Mississippi farmers generated an estimated agricultural value of $7.35 billion in 2020, a 5% increase from 2019 saw soybeans top forestry for the No. 2 spot behind poultry.
The predicted total ag value exceeds 2019’s production value of $7.01 billion, marking the ninth consecutive year that agriculture topped $7 billion in the state.
Keith Coble, head of the Mississippi State University Department of Agricultural Economics, said the year did not start out looking good.
“We did some midyear analysis on June 1, and the economic picture for farm products looked pretty bleak,” Coble said. “We went through unprecedented losses early to midyear, but markets have generally improved in the latter portion of the year.”
Josh Maples, an agricultural economist with the MSU Extension Service, said poultry took a hit from COVID-19-related issues and dropped 16% in value. But row crops were strong, posting a combined $2.6 billion estimated value.
“This was a turbulent year for all agricultural producers due to the market upheaval caused by the pandemic,” Maples said.
Poultry has an estimated 2020 value of $2.16 billion. Broilers suffered from spring inventory disruptions and lower prices, but eggs were a brighter spot, up 21% in estimated value.
“Eggs faced significant production challenges during the COVID-19 shutdowns while also experiencing a sharp demand increase due to grocery store demand,” Maples said. “Sharply higher prices were the result of supply challenges at the same time as a demand increase.”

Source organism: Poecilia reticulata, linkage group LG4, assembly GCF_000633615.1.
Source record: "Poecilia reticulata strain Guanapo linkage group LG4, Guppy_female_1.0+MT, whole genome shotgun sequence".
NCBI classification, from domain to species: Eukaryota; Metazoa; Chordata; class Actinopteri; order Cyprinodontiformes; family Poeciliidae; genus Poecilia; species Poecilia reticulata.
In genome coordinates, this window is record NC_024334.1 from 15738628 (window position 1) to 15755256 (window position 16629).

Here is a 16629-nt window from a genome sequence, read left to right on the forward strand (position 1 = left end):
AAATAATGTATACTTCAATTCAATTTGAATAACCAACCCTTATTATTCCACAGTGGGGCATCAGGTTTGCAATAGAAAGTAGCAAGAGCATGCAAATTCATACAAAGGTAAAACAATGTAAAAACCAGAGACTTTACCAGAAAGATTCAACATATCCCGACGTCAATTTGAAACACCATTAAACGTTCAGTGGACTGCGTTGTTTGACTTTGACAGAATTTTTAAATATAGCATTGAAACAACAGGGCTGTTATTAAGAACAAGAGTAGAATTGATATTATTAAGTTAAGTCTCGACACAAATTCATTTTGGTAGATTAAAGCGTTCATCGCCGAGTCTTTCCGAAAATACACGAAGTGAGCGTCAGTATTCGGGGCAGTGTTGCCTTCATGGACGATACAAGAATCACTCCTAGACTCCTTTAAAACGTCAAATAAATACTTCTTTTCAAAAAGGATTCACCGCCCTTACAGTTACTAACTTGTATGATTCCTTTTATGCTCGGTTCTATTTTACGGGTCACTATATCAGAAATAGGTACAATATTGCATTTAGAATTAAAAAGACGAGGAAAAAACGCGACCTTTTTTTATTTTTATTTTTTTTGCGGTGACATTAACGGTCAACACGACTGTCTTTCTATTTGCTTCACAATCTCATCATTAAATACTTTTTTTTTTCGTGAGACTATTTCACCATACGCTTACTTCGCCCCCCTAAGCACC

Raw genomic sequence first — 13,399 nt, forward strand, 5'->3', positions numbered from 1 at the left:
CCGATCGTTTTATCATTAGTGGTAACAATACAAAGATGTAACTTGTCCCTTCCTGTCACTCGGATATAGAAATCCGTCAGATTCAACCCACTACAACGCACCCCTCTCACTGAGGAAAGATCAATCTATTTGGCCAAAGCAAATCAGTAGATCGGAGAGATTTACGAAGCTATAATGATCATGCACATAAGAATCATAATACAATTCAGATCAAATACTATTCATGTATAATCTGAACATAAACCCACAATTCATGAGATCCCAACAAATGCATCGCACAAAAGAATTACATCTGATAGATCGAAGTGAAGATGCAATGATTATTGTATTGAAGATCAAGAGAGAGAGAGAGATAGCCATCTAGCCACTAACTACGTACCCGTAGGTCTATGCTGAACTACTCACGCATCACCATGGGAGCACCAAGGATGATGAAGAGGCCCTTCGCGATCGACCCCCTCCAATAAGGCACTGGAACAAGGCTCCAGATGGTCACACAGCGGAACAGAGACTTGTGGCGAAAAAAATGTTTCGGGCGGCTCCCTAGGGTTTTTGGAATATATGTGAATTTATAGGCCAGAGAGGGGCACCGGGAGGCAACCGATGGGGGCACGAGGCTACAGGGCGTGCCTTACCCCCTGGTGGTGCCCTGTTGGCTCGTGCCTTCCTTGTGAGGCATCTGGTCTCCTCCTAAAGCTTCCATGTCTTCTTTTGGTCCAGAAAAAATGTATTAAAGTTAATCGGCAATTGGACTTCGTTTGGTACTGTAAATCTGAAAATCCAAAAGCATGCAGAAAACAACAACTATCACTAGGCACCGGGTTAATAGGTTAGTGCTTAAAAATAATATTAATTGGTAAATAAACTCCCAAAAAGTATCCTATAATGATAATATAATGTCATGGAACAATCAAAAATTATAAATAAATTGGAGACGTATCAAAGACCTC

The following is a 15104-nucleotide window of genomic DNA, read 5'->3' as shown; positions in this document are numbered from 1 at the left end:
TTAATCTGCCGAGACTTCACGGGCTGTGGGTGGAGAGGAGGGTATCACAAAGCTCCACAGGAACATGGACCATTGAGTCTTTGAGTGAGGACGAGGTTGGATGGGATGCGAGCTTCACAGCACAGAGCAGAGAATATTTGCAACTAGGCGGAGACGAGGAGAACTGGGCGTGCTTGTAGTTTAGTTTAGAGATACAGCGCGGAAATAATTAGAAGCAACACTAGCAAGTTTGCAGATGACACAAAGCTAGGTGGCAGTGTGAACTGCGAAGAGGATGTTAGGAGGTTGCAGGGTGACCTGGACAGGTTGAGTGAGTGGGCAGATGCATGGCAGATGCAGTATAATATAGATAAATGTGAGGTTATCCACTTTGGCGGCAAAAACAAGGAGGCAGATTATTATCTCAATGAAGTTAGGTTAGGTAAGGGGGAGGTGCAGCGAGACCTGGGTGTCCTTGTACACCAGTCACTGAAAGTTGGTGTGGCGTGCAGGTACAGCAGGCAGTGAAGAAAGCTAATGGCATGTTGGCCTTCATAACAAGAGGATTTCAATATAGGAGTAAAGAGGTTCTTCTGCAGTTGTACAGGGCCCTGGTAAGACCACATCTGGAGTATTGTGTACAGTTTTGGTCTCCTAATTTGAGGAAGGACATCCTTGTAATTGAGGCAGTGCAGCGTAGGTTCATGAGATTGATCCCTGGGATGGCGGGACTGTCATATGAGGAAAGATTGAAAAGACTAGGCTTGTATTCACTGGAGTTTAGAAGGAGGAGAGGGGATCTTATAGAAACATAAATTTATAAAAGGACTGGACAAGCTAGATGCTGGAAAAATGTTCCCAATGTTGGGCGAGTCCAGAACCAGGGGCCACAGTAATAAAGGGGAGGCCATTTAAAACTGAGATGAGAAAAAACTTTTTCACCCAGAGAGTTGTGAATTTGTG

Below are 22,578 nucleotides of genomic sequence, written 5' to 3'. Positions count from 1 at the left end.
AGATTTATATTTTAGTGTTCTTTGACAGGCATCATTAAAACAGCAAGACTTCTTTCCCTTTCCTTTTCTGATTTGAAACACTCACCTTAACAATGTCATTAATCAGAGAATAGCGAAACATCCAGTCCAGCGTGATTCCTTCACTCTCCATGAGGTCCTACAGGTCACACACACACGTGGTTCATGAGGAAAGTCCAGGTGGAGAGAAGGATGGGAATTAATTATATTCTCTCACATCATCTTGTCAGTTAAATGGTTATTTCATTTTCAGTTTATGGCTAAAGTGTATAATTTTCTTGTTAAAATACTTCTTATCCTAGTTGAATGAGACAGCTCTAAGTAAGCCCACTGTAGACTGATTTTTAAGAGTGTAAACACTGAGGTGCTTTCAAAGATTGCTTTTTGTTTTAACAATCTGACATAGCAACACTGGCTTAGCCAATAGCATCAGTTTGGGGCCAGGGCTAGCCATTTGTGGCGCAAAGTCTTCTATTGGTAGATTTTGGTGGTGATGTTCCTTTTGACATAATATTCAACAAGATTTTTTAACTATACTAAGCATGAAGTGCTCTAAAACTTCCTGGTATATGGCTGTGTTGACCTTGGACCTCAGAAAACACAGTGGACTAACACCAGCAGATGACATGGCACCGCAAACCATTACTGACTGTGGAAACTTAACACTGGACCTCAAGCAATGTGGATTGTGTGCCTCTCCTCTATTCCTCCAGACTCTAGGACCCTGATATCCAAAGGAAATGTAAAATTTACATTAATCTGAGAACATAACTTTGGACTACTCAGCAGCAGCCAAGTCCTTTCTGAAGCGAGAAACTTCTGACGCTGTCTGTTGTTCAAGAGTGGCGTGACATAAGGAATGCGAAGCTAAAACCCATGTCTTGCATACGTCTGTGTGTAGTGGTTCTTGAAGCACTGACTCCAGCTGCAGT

Although rebounding markets and prices helped the year end stronger than expected for some commodities, higher than normal government payments of an estimated $930 million helped make up some of the gap caused by early market devastation. Coronavirus Food Assistance Programs made up a significant portion of the 2020 government payments.
Forestry holds the No. 2 ag spot most years, but COVID-19 caused many sawmills to scale back production or temporarily close. When mills were not in operation, timber was not being cut and sold, so forestry declined an estimated 2.6% to an overall value of $1.12 billion.
That decline opened the door for soybeans to surge into second place with an estimated production value of $1.21 billion. The crop’s value grew an estimated 67% over 2019 based mostly on an improved soybean market. Soybeans also reclaimed acreage lost the previous year.
Cotton comes in at No. 4 for agriculture with an estimated value of $491 million. Low prices at planting caused by COVID-19 disruptions decreased cotton acreage, but prices rebounded by harvest.
Following are other estimated ag values and their change from 2019: corn, down 10% to $387 million; rice, up 44% to $138 million; peanuts, up 34% to $19 million; cattle and calves, up 5% to $261 million; catfish and specialty crops stayed unchanged at $226 million and $106 million, respectively; sweet potatoes, up 2% to $96.7 million; and hay, up 3% to $140 million.